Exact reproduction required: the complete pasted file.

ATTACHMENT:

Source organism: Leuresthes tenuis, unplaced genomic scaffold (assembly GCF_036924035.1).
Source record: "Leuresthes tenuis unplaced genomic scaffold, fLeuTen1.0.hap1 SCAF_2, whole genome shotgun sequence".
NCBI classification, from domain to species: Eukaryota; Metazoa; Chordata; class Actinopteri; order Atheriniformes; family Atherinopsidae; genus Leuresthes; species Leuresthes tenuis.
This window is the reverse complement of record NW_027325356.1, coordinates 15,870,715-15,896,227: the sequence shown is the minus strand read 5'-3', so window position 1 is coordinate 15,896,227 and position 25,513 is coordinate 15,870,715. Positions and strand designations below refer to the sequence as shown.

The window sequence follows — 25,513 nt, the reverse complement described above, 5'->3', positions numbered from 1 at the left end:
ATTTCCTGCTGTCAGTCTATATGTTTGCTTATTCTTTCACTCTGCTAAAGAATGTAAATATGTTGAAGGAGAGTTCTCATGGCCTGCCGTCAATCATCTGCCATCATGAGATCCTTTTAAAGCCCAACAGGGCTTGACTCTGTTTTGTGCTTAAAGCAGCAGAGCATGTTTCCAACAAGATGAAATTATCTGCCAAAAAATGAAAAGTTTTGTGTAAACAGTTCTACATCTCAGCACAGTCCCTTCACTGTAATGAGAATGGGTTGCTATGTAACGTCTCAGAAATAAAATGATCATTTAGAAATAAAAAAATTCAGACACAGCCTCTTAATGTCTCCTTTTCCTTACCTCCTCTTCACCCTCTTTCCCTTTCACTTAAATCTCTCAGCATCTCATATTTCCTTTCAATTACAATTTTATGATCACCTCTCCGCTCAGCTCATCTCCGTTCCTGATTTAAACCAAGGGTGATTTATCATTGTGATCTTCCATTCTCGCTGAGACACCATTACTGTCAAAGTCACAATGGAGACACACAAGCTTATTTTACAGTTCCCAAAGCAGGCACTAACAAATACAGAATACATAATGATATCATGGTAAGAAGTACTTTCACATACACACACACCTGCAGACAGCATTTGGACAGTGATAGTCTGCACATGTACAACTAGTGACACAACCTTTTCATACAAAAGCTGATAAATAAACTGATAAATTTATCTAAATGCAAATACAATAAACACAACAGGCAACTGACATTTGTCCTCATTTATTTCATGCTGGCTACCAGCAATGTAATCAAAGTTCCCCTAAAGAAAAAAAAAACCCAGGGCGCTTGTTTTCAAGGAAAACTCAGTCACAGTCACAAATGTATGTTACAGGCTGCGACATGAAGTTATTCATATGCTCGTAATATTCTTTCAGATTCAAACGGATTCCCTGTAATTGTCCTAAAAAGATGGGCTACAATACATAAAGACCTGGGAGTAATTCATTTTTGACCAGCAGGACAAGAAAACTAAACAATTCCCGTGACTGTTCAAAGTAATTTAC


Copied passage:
Source organism: Leuresthes tenuis, unplaced genomic scaffold (assembly GCF_036924035.1).
Source record: "Leuresthes tenuis unplaced genomic scaffold, fLeuTen1.0.hap1 SCAF_2, whole genome shotgun sequence".
NCBI classification, from domain to species: Eukaryota; Metazoa; Chordata; class Actinopteri; order Atheriniformes; family Atherinopsidae; genus Leuresthes; species Leuresthes tenuis.
This window is the reverse complement of record NW_027325356.1, coordinates 15,870,715-15,896,227: the sequence shown is the minus strand read 5'-3', so window position 1 is coordinate 15,896,227 and position 25,513 is coordinate 15,870,715. Positions and strand designations below refer to the sequence as shown.

The window sequence follows — 25,513 nt, the reverse complement described above, 5'->3', positions numbered from 1 at the left end:
ATTTCCTGCTGTCAGTCTATATGTTTGCTTATTCTTTCACTCTGCTAAAGAATGTAAATATGTTGAAGGAGAGTTCTCATGGCCTGCCGTCAATCATCTGCCATCATGAGATCCTTTTAAAGCCCAACAGGGCTTGACTCTGTTTTGTGCTTAAAGCAGCAGAGCATGTTTCCAACAAGATGAAATTATCTGCCAAAAAATGAAAAGTTTTGTGTAAACAGTTCTACATCTCAGCACAGTCCCTTCACTGTAATGAGAATGGGTTGCTATGTAACGTCTCAGAAATAAAATGATCATTTAGAAATAAAAAAATTCAGACACAGCCTCTTAATGTCTCCTTTTCCTTACCTCCTCTTCACCCTCTTTCCCTTTCACTTAAATCTCTCAGCATCTCATATTTCCTTTCAATTACAATTTTATGATCACCTCTCCGCTCAGCTCATCTCCGTTCCTGATTTAAACCAAGGGTGATTTATCATTGTGATCTTCCATTCTCGCTGAGACACCATTACTGTCAAAGTCACAATGGAGACACACAAGCTTATTTTACAGTTCCCAAAGCAGGCACTAACAAATACAGAATACATAATGATATCATGGTAAGAAGTACTTTCACATACACACACACCTGCAGACAGCATTTGGACAGTGATAGTCTGCACATGTACAACTAGTGACACAACCTTTTCATACAAAAGCTGATAAATAAACTGATAAATTTATCTAAATGCAAATACAATAAACACAACAGGCAACTGACATTTGTCCTCATTTATTTCATGCTGGCTACCAGCAATGTAATCAAAGTTCCCCTAAAGAAAAAAAAAACCCAGGGCGCTTGTTTTCAAGGAAAACTCAGTCACAGTCACAAATGTATGTTACAGGCTGCGACATGAAGTTATTCATATGCTCGTAATATTCTTTCAGATTCAAACGGATTCCCTGTAATTGTCCTAAAAAGATGGGCTACAATACATAAAGACCTGGGAGTAATTCATTTTTGACCAGCAGGACAAGAAAACTAAACAATTCCCGTGACTGTTCAAAGTAATTTAC